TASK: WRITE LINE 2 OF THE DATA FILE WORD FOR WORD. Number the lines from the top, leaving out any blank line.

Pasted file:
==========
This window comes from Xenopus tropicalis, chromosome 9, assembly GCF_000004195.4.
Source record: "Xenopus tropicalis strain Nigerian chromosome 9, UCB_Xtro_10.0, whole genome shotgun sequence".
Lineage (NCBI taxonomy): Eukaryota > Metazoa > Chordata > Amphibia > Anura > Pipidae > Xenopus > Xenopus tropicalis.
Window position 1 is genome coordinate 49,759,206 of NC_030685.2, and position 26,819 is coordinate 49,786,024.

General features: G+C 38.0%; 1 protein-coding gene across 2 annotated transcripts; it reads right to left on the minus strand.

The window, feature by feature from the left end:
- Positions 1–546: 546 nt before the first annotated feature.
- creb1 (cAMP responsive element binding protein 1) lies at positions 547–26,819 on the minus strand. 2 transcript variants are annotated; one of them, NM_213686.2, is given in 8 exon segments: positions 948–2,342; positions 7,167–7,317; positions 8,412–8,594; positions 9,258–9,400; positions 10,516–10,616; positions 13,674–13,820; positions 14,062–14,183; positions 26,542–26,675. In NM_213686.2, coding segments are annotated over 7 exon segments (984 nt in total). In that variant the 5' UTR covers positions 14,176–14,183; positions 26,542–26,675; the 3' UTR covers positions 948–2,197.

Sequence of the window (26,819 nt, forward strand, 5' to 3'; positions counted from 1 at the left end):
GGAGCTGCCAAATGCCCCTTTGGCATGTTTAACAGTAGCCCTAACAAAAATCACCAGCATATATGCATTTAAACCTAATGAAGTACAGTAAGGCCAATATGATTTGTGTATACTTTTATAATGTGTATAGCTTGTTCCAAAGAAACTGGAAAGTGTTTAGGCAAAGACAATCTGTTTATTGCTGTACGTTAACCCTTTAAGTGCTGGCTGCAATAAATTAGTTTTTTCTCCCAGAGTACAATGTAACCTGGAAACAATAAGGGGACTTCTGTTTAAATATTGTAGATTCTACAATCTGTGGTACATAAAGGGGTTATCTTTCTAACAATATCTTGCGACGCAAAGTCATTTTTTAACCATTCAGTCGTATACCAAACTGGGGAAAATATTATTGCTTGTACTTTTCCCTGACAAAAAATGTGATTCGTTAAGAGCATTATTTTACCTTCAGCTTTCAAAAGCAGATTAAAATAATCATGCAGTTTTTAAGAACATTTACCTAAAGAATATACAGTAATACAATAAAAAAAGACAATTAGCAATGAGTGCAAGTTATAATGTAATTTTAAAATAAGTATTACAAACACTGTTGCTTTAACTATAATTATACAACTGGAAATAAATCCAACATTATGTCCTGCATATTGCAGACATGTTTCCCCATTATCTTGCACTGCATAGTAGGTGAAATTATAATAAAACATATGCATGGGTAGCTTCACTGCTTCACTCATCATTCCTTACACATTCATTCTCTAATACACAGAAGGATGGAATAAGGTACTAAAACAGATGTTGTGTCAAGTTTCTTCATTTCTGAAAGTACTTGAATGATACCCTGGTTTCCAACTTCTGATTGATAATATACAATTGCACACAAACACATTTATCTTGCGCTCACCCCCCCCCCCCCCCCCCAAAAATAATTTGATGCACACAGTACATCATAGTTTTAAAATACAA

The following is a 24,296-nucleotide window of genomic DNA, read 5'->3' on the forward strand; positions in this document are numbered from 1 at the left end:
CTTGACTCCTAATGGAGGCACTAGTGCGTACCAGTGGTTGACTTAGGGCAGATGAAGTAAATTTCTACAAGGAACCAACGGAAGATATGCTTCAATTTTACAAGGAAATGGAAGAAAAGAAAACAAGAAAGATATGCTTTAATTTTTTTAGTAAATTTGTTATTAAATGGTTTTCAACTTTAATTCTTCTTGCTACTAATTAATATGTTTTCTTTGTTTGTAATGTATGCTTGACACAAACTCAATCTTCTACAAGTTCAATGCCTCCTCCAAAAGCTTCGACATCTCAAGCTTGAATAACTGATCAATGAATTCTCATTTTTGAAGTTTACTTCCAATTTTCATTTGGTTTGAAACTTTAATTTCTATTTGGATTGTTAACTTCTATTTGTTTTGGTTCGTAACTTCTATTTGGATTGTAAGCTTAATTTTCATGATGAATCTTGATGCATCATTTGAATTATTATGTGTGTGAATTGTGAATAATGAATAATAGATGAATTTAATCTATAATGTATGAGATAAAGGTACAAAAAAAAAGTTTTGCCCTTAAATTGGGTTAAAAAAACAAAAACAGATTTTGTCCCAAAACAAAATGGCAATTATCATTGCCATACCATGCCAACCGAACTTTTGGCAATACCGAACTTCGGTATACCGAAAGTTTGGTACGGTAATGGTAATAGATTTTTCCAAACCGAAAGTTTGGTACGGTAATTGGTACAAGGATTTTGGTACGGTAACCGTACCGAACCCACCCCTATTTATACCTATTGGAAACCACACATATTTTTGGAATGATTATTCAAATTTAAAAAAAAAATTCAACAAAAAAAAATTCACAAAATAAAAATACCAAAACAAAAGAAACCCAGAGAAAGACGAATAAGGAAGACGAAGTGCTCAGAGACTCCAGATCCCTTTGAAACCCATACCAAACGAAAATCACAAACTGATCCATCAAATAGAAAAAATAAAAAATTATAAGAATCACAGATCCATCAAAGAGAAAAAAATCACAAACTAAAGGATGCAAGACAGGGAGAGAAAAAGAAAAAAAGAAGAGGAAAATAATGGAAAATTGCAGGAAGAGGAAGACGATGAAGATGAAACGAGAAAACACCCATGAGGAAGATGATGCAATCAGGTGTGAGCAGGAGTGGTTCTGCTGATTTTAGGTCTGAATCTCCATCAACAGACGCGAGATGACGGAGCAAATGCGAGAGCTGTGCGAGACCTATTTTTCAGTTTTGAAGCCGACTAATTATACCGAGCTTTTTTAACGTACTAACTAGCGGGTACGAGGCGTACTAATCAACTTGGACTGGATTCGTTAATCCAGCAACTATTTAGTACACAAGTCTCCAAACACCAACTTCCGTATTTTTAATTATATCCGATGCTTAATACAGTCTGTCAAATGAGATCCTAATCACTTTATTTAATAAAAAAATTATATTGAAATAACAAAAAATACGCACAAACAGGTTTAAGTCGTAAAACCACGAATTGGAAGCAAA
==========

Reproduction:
Source record: "Xenopus tropicalis strain Nigerian chromosome 9, UCB_Xtro_10.0, whole genome shotgun sequence".